Community involvement in establishing new parks

We welcome community involvement in establishing new parks. Find out how you can get involved.

There are several ways that you can be involved in establishing new parks.

These include contributing to:

  • planning
  • assessment
  • acquisition
  • reservation
  • park management planning.

Opportunities for involvement vary and will depend on whether:

  • we are responsible for the process or recommendation that land be acquired
  • a confidentiality constraint limits community involvement before acquisition
  • the acquisition proposal is considered routine or extraordinary

The land acquisition program will be guided by the conservation priorities outlined in the NSW National Parks System Directions Statement. We periodically review our strategy document.

You can contribute to the planning process and help shape the priorities for the land acquisition program.

We are always on the look-out for ways to improve the future conservation value of the national parks system.

You can also propose land to be considered for acquisition.

Acquisitions to the parks system may involve the:

  • purchase of private land
  • transfer of public land.

Proposals involving private land purchases

It is usually not possible for the community to be involved in our process of purchasing private land. When land is offered for sale the dealings are commercial-in-confidence and a landowner’s privacy and confidentiality must be respected. Your views on a private acquisition can only be sought when a landowner has agreed to this.

However, there is a level of indirect community involvement in our land purchases via the NSW Environmental Trust. The Environmental Trust is an independent statutory body established by the NSW government to fund and supervise the expenditure of grants. The trust funds most of our land purchases.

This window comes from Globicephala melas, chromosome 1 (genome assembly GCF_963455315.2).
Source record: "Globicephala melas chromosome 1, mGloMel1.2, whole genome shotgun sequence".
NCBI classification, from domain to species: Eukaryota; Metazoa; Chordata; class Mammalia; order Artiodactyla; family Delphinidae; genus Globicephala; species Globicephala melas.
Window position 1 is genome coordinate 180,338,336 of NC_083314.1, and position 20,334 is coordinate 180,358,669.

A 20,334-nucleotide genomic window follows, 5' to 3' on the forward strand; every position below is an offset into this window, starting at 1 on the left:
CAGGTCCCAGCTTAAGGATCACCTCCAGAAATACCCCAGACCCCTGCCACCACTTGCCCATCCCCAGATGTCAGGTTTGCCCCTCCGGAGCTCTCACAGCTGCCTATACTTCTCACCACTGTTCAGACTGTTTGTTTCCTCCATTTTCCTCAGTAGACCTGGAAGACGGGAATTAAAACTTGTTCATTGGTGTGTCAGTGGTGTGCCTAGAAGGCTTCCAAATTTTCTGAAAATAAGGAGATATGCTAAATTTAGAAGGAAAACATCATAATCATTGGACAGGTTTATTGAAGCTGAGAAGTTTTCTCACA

Proposals involving public land transfers

The community may be able to be involved in acquisition proposals for public land provided:

  • the government agency responsible for the land supports this
  • it is not part of a broader public land assessment that requires other consultation mechanisms.

Public land of most interest to us is usually relatively small and sits within or next to an existing park.

We seek community input for our decision-making process when proposals to acquire public land involve:

  • large parcels of land
  • land that is currently being used for activities that would be unlikely to continue if the land was acquired because they are incompatible with national park objectives
  • potential adverse socio-economic impacts on a local community.

When we acquire land for new or existing parks, we invite the community to raise any issues. We also notify the local member of parliament, local government and, where possible, adjoining landholders. Lands recently acquired are listed on our website. The list is updated regularly.

The community and other government agencies can identify conflicting land uses and suggest the category of reserve and the name for a new park that has been acquired. This usually involves park-based committees or consultation processes across government.

Stakeholders involved in informing our decision-making include:

Once land is acquired, a range of park management planning processes begin, such as incorporation of the land into new or existing reserve plans of management, and fire and pest management strategies. The community can provide input into these.

Search for a specific park management plan.